Pedagogy in Action > Library > Teaching with SSAC > Examples > Mapping Coastal Vulnerability to Sea-Level Rise at Point Reyes National Seashore

Mapping Coastal Vulnerability to Sea-Level Rise at Point Reyes National Seashore

Module by: Len Vacher, University of South Florida

Cover Page by: Len Vacher and Denise Davis, University of South Florida

This activity was selected for the On the Cutting Edge Reviewed Teaching Collection

This activity has received positive reviews in a peer review process involving five review categories. The five categories included in the process are

  • Scientific Accuracy
  • Alignment of Learning Goals, Activities, and Assessments
  • Pedagogic Effectiveness
  • Robustness (usability and dependability of all components)
  • Completeness of the ActivitySheet web page

For more information about the peer review process itself, please see

This page first made public: Sep 6, 2010

This material was originally developed by Spreadsheets Across the Curriculum as part of its collaboration with the SERC Pedagogic Service.


In this Spreadsheet Across the Curriculum module, students work through the coastal vulnerability index and its application to the coastline at Point Reyes National Park as described in an online USGS Open File Report. That study divided the shoreline into ~1.5-km quadrangles and evaluated six coastal vulnerability factors on a scale of 1 to 5 at each quadrangle. The vulnerability factors include three geology factors and three process factors. The former three are: "geomorphology" (relating to resistance to erosion), history of accretion/erosion, and the slope of the coastal profile. The latter three are: rate of sea-level rise, wave exposure, and tidal range. The index is calculated by aggregating the six scores. Students reproduce the calculation by using a color-coded, conditional-formatted spreadsheet laid out on spreadsheet grid to simulate a map of the Point Reyes shoreline. The quantitative literacy point of the module is the use of scores based on ordinal scales.

This material is based upon work supported by the National Science Foundation under Grant Number NSF DUE-0836566. Any opinions, findings, and conclusions or recommendations expressed in this material are those of the author(s) and do not necessarily reflect the views of the National Science Foundation.

Learning Goals

SSACgnp.GB450.LV1.8-Slide 7
Slide 7 of the module.

Students will:

In the process the students will:

Context for Use

SSACgnp.GB450.LV1.8-Slide 13
Slide 13 of the module.
This module is designed for potential use in the Geology of National Parks service course at USF. The course is offered as an online course every semester. It includes readings from Parks and Plates, weekly quizzes based on that textbook, and weekly student activities designed to align the course with the University's general education requirements. This module is intended to be one of those activities, with the specific goal of meeting the gen-ed quantitative literacy dimension.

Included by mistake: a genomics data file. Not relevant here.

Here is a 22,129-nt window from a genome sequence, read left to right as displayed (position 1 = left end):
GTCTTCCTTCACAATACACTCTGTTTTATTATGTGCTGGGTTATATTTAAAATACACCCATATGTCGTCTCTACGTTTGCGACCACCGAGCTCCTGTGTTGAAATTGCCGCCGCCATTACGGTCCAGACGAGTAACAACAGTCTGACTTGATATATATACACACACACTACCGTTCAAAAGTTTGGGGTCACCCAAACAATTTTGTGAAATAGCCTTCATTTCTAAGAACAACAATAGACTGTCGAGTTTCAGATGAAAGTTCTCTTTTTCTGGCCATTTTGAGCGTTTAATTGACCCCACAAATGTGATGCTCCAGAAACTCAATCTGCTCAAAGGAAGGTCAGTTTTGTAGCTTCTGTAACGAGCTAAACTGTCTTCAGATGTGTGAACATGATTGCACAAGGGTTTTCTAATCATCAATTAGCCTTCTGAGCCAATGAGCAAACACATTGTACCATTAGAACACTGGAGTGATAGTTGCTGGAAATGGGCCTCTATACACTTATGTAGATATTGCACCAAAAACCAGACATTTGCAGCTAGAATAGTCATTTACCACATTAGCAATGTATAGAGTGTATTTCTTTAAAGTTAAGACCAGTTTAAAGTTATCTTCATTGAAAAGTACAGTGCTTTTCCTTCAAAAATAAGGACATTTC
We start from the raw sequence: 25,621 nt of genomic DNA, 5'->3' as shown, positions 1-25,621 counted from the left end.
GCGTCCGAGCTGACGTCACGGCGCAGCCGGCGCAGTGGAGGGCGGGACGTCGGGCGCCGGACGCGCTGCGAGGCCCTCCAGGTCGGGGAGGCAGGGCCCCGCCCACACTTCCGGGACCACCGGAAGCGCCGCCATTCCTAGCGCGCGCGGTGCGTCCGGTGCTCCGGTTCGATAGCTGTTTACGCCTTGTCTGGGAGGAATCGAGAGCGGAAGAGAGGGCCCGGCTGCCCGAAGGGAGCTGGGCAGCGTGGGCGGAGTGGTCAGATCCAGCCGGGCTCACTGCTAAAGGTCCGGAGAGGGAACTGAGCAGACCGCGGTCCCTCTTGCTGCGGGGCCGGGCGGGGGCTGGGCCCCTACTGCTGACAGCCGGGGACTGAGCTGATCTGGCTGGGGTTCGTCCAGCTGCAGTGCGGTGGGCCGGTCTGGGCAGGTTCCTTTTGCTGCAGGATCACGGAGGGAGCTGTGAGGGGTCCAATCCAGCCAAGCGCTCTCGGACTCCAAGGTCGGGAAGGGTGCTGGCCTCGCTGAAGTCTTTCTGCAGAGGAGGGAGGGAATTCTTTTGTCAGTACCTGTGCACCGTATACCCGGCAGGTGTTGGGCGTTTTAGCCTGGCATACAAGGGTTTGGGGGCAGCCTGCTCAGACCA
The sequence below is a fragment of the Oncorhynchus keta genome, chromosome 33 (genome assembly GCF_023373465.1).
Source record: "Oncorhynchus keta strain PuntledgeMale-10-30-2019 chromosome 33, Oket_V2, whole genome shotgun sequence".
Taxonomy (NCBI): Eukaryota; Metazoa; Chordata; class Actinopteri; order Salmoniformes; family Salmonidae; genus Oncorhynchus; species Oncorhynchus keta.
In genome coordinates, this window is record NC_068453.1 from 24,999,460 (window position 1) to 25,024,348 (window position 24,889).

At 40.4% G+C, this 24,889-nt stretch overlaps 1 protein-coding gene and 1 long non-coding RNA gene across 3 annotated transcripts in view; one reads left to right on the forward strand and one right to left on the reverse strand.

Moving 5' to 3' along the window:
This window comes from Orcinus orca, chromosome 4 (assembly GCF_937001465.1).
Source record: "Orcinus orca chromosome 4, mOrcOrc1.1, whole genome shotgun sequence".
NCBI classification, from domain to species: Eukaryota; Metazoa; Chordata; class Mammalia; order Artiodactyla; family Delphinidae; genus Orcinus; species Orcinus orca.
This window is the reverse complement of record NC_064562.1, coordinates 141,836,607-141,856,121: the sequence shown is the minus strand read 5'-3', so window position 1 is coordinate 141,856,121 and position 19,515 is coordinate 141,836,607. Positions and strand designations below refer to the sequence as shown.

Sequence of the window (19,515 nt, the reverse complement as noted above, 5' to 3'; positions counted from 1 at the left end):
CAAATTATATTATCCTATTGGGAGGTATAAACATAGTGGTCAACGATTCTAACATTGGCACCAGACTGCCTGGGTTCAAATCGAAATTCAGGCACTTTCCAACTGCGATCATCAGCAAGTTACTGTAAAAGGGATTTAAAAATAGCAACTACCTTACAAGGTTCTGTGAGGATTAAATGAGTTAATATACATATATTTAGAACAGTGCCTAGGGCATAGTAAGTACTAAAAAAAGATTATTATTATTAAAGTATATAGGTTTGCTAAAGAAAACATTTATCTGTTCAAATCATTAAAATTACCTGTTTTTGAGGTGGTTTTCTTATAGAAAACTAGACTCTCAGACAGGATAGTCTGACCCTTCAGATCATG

Description and Teaching Materials

SSACgnp.GB450.LV1.8-Slide 20
Slide 20 of the module.

The module is a PowerPoint presentation with embedded spreadsheets. Click on the link below to download a copy of the module.

Optimal results are achieved with Microsoft Office 2007 or later; the module will function in earlier versions with slight cosmetic compromises. If the embedded spreadsheets are not visible, save the PowerPoint file to disk and open it from there.

The above PowerPoint presentation file is the student version of the module. It includes a template for students to use to complete the spreadsheet(s) and answer the end-of-module questions, and then turn in for grading.

An instructor version is available by request. The instructor version includes the completed spreadsheet. Send your request to Len Vacher ( by filling out and submitting the Instructor Module Request Form.

Teaching Notes and Tips

The module is constructed to be a stand-alone resource. It can be used as a homework assignment, lab activity, or as the basis of an interactive classroom activity. It was used as an out-of-class activity in a senior-elective course, Environmental Geology of the National Parks (for geology majors and nonmajors), during development of the module in Spring 2010, and as an out-of-class activity in Computational Geology (a QL course for geology majors) in Fall 2010 and Fall 2011. In general, the students considered this module to be one of the more elementary modules in the collection. It is now one of the modules that is rotated into the online introductory-level Geology of National Parks course.


There is a slide at the end of the presentation that contains end-of-module questions. The end-of-module questions can be used to examine student understanding and learning gains from the module. Pre/post test, pre/post test answer key, and answer key for end-of-module questions are at the end of the instructor version of the module.

References and Resources

US National Park Service (NPS)

Point Reyes National Seashore

Tides and Currents Website of the Center for Operational Oceanographic Products and Services (CO-OPS)

Linear mean sea level (MSL) trends and 95% confidence intervals in mm/yr

National, Regional, and Global Maps: Sealevel Online

National Water Level Observation Network (NWLON)

Impact to California's coast of a 1.4-m sea-level rise

Coastal Vulnerability Assessment of Point Reyes National Seashore (PORE) to Sea-Level Riseby Pendleton, Thieler and Williams

California Coastal Records Project

California Coastal Records Project: Point Reyes Lighthouse

Coastal Vulnerability Assessment of Point Reyes National Seashore (PORE) To Sea-Level Rise: U.S. Geological Survey Open-File Report 2005-1059

NPS: Rising Sea Levels Endanger Point Reyes Beaches. Conclusions the NPS drew from the study.

Map of the CVI produced by the USGS.

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